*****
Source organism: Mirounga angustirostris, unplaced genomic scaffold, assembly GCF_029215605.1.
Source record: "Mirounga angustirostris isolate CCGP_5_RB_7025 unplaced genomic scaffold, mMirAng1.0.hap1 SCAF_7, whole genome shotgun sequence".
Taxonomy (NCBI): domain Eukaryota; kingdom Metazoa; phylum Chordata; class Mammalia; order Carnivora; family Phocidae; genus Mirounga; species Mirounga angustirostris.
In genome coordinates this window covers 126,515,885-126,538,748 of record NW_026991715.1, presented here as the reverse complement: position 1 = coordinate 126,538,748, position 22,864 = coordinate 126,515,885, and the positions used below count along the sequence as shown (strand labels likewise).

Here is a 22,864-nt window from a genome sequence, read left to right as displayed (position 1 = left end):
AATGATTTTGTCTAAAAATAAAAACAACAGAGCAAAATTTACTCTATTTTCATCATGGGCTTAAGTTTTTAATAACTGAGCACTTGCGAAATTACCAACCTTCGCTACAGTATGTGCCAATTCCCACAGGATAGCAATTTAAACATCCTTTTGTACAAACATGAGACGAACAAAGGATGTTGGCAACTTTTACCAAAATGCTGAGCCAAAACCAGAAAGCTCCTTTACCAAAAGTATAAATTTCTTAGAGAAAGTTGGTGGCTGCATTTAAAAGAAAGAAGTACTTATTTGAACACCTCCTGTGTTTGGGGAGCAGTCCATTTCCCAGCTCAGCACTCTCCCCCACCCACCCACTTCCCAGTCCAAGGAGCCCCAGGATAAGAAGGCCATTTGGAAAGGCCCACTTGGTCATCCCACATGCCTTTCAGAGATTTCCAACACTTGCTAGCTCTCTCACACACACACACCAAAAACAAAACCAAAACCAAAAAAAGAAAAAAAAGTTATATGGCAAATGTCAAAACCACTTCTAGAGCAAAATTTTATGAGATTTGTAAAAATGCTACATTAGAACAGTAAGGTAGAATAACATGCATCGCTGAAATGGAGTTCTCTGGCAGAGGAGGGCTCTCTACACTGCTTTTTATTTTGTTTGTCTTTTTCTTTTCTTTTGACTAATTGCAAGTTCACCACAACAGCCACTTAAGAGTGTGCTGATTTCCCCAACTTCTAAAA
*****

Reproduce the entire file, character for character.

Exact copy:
Source organism: Mirounga angustirostris, unplaced genomic scaffold, assembly GCF_029215605.1.
Source record: "Mirounga angustirostris isolate CCGP_5_RB_7025 unplaced genomic scaffold, mMirAng1.0.hap1 SCAF_7, whole genome shotgun sequence".
Taxonomy (NCBI): domain Eukaryota; kingdom Metazoa; phylum Chordata; class Mammalia; order Carnivora; family Phocidae; genus Mirounga; species Mirounga angustirostris.
In genome coordinates this window covers 126,515,885-126,538,748 of record NW_026991715.1, presented here as the reverse complement: position 1 = coordinate 126,538,748, position 22,864 = coordinate 126,515,885, and the positions used below count along the sequence as shown (strand labels likewise).

Here is a 22,864-nt window from a genome sequence, read left to right as displayed (position 1 = left end):
AATGATTTTGTCTAAAAATAAAAACAACAGAGCAAAATTTACTCTATTTTCATCATGGGCTTAAGTTTTTAATAACTGAGCACTTGCGAAATTACCAACCTTCGCTACAGTATGTGCCAATTCCCACAGGATAGCAATTTAAACATCCTTTTGTACAAACATGAGACGAACAAAGGATGTTGGCAACTTTTACCAAAATGCTGAGCCAAAACCAGAAAGCTCCTTTACCAAAAGTATAAATTTCTTAGAGAAAGTTGGTGGCTGCATTTAAAAGAAAGAAGTACTTATTTGAACACCTCCTGTGTTTGGGGAGCAGTCCATTTCCCAGCTCAGCACTCTCCCCCACCCACCCACTTCCCAGTCCAAGGAGCCCCAGGATAAGAAGGCCATTTGGAAAGGCCCACTTGGTCATCCCACATGCCTTTCAGAGATTTCCAACACTTGCTAGCTCTCTCACACACACACACCAAAAACAAAACCAAAACCAAAAAAAGAAAAAAAAGTTATATGGCAAATGTCAAAACCACTTCTAGAGCAAAATTTTATGAGATTTGTAAAAATGCTACATTAGAACAGTAAGGTAGAATAACATGCATCGCTGAAATGGAGTTCTCTGGCAGAGGAGGGCTCTCTACACTGCTTTTTATTTTGTTTGTCTTTTTCTTTTCTTTTGACTAATTGCAAGTTCACCACAACAGCCACTTAAGAGTGTGCTGATTTCCCCAACTTCTAAAA